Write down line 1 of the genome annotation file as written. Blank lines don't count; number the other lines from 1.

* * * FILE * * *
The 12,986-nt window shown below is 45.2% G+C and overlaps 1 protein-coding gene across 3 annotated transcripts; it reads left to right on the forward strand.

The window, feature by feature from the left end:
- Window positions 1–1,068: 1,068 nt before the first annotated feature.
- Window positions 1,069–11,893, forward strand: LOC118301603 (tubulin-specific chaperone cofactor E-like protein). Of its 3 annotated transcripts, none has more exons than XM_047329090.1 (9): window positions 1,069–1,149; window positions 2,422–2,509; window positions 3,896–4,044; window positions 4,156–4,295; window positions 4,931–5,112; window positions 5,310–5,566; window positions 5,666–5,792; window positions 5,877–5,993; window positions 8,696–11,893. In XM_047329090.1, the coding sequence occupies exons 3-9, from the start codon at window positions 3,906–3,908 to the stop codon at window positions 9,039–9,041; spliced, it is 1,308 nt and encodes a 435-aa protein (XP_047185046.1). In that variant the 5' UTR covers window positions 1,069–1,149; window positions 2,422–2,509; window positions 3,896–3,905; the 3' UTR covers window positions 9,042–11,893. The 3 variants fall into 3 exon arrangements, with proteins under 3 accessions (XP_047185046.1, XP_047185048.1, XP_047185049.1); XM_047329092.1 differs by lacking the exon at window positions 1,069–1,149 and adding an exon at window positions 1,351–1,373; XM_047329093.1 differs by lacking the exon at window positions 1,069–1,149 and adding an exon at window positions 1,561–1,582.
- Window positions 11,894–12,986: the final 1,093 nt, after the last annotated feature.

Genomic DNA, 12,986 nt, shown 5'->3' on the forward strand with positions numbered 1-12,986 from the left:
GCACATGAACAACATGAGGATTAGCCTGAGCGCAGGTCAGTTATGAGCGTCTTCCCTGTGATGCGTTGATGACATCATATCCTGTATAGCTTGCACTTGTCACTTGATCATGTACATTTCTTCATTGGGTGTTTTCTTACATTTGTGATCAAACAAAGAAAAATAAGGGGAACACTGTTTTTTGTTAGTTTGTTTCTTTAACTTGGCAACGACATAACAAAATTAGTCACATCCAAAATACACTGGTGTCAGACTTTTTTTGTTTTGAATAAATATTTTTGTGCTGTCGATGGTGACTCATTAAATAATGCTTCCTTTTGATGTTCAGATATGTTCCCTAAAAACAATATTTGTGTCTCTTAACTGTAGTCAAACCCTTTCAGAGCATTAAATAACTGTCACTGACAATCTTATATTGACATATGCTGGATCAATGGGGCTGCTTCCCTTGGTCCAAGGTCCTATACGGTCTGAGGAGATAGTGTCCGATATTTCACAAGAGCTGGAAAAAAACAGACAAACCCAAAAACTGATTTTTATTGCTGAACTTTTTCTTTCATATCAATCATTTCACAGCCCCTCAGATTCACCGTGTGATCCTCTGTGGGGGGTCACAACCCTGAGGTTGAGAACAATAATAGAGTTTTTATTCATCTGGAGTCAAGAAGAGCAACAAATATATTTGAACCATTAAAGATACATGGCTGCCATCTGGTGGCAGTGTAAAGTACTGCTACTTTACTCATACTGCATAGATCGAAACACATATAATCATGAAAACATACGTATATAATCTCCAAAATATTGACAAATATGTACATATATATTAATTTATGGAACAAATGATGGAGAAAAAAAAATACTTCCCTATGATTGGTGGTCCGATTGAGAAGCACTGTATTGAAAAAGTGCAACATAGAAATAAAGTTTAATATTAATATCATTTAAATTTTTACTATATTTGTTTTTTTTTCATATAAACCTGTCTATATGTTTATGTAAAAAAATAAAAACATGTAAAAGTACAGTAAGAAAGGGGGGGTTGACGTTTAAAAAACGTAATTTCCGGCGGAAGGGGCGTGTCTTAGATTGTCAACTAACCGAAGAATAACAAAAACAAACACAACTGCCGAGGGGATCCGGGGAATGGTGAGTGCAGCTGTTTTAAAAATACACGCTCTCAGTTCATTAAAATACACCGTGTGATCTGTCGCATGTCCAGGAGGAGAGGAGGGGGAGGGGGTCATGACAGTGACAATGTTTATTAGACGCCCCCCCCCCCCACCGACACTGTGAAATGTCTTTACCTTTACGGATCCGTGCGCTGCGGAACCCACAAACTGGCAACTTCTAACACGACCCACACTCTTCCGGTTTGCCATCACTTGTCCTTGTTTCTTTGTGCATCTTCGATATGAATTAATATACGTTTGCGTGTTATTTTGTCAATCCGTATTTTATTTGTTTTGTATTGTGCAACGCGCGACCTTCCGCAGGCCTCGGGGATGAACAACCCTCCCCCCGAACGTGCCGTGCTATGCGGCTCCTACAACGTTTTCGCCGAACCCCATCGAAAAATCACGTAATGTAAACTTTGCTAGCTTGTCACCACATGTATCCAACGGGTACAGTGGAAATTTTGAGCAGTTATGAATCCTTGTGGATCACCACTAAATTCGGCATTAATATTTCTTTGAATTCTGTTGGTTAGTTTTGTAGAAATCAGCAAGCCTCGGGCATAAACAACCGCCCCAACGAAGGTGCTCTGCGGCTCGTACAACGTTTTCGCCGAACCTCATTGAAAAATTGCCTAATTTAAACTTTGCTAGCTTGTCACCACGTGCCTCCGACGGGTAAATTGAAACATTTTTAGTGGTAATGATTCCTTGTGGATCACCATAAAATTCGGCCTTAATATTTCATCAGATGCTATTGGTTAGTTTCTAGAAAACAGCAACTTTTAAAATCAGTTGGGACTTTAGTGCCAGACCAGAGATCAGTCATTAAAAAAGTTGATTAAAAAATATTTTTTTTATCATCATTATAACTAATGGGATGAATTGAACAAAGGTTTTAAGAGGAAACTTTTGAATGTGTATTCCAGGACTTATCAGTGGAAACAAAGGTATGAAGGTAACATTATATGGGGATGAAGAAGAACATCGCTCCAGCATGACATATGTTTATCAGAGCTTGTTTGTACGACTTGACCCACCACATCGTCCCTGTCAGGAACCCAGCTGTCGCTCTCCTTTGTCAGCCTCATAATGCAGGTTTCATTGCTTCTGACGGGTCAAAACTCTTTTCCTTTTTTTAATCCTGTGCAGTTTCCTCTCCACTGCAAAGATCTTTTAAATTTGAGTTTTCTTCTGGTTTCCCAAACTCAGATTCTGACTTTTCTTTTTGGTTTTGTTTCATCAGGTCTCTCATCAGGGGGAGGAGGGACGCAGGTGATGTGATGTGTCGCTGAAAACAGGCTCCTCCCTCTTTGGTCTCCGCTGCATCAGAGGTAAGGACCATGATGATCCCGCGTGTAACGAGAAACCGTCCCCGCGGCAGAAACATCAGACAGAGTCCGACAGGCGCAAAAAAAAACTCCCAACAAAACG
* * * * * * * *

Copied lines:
The 12,986-nt window shown below is 45.2% G+C and overlaps 1 protein-coding gene across 3 annotated transcripts; it reads left to right on the forward strand.